1. Has the sod, topsoil and vegetation been removed?
All organic material must be removed before paving operations are performed.
2. Walk the site. Are there any pockets of peat, muck, soft soils or random fill?
All pockets of peat, muck, soft soils, or random fill must be undercut, properly back-filled and compacted with soil similar to the existing suitable subgrade soils (i.e. clay with similar clay, etc.) If these areas are excessively large or deep, then a soils engineer should be consulted.
3. Are there any wet areas in the subgrade?
When there are wet areas in the subgrade the water must be removed and a determination made to see if there are any soft spots. If there are soft spots then refer to solution No.2 above. If the soils under the wet area are firm and unyielding, but saturated with water, then the soils must be blended with adjacent soils, dried and re-compacted to create a uniform subgrade.
4. Are there any utility trenches within the area to be paved?
If there are utility trenches in the area to be paved, determine if proper backfill and compaction procedures have been used. If the trench areas are either soft and yielding or back-filled with soil that is not similar to the existing suitable subgrade soils then further corrective action may be necessary.
5. Will the pavement be placed over areas next to the building or other structures that have been excavated and back-filled?
If the pavement is to be placed over areas adjacent to a building or other structure that has been excavated and back-filled then the same solution is recommended as for utility trenches. See No.4.
6. Has there been fill placed in any portion of the area to be paved?
If there has been more than one (1) foot of fill placed in any areas of the subgrade then the same solution is recommended as for utility trenches. See the above solution No.4. If there is less than one (1) foot of fill, then special attention should be given to those areas during the test roll. If the fill material is not similar to the existing suitable subgrade soils, then refer to solution No.7 below.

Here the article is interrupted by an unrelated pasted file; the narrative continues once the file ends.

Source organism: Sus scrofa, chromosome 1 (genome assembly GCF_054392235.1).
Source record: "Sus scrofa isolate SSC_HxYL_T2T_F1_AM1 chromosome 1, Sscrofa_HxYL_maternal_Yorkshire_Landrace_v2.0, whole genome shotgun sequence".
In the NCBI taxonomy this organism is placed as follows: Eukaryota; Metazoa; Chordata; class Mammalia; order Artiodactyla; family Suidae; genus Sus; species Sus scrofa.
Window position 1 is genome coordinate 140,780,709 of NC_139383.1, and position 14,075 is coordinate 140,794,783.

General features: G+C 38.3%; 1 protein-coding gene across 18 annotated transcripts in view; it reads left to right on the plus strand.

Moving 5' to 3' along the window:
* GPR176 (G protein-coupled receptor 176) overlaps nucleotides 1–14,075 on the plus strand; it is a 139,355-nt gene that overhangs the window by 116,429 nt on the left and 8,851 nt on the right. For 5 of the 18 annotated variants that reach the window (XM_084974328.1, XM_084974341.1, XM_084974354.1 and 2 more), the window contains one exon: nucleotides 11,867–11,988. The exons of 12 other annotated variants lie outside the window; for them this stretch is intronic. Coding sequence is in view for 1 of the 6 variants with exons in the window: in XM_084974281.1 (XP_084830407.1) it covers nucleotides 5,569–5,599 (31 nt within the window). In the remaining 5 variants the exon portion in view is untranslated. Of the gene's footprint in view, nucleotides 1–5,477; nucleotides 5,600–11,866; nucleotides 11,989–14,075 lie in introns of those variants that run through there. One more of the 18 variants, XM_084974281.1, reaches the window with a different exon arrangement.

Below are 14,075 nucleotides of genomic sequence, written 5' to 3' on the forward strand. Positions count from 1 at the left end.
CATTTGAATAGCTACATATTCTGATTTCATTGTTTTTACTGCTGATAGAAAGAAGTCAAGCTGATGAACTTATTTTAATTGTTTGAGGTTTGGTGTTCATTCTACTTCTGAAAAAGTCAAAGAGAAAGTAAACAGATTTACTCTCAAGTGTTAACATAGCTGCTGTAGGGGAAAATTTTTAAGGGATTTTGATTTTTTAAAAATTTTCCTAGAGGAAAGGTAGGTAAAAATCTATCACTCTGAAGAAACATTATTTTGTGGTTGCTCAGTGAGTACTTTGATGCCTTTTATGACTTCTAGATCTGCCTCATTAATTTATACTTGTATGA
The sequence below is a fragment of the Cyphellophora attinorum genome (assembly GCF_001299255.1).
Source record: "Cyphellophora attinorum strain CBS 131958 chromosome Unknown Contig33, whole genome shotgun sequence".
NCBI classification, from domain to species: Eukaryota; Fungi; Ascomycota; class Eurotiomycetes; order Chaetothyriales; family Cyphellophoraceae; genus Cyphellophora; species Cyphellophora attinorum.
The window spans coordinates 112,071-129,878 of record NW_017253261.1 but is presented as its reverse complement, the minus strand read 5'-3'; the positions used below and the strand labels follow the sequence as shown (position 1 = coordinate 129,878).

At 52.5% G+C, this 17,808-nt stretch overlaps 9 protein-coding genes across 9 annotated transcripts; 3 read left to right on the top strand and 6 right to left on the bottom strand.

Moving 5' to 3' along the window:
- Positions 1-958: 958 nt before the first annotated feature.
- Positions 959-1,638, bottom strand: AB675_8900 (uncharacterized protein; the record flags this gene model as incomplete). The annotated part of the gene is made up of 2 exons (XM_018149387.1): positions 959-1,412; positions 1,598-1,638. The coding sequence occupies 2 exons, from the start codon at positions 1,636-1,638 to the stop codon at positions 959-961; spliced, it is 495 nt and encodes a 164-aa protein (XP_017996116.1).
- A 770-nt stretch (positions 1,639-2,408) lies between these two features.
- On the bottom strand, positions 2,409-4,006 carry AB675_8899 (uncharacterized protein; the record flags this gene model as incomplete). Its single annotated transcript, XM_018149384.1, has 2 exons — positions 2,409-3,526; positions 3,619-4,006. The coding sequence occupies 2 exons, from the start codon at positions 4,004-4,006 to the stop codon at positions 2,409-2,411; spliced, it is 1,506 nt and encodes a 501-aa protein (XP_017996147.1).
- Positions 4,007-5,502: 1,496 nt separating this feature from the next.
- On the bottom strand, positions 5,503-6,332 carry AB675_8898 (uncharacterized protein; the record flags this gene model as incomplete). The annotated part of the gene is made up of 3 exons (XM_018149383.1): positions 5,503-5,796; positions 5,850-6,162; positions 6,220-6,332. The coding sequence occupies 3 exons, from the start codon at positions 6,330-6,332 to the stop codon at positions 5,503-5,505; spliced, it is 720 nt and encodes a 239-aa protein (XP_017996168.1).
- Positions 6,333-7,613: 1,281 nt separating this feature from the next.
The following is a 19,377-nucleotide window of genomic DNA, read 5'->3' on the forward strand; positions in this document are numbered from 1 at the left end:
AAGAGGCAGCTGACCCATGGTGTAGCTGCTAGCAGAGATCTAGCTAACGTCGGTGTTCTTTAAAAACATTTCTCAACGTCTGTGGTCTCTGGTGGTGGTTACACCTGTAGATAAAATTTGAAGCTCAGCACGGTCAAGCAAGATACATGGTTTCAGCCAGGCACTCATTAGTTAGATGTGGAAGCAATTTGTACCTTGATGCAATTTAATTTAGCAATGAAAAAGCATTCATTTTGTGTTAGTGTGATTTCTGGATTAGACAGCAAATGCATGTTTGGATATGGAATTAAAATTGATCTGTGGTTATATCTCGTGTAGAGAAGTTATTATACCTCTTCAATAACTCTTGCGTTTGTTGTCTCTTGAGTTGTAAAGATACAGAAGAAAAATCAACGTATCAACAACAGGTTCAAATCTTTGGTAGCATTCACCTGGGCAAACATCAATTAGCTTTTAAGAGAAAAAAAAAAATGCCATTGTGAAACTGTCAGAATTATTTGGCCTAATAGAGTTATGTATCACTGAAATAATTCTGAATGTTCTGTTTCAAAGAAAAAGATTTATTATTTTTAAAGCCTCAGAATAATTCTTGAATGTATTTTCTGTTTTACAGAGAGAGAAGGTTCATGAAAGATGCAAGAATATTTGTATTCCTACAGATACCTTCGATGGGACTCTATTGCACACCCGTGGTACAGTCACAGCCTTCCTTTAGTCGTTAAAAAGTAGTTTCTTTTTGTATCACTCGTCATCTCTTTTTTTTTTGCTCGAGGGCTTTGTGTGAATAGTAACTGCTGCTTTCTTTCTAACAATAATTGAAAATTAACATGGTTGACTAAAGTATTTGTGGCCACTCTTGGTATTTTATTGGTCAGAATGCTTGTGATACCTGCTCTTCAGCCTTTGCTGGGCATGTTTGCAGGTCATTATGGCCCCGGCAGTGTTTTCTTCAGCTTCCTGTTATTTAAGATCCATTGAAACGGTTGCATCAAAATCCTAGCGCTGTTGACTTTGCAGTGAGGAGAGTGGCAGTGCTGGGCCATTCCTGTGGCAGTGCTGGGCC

7. Are the subgrade soils uniform (i.e. all clay, all sand)?
The areas between dissimilar soils should be excavated to a six (6) inch depth, blended and re-compacted to create a transition of approximately ten (10) feet from one soil type to the other.
As a preliminary check, you should now test roll the grade with a vehicle that has a minimum 5000 pound axle load.
8. Is there noticeable rutting of the subgrade during the test rolling?
In clay soils the areas of noticeable rutting must be excavated (disked), dried out, and re-compacted. In granular soils (sand) minor rutting should be anticipated and is normal. When there is deep rutting you must excavate (disk), dry out and re-compact the soil.
Before placing the concrete:
9. Has the final grade been prepared so that you may place a uniform thickness of concrete?
If the final grade has not been properly prepared then it must be fine graded to accomodate placement of a uniform thickness of concrete.
A second test rolling using a loaded dump truck should now be performed.
10. Is there any noticeable rutting or displacement of the subgrade?
Areas of noticeable rutting must be excavated, dried out, and re-compacted to create a stable and uniform subgrade.
11. Has a leveling course of sand or gravel been used?
If the subgrade soil is clay, a leveling course may trap water and additional under drainage may be required. The owner or his representative should be notified of this condition.
General Recommendation: Whenever one or more of the items in the checklist have not been met, the paving contractor shall notify the owner in writing of these conditions prior to concrete placement.
Disclaimer: This information is intended for the use of experienced personnel who are competent to evaluate the significance and limitations of its contents and who will accept responsibility for the application of the material it contains.
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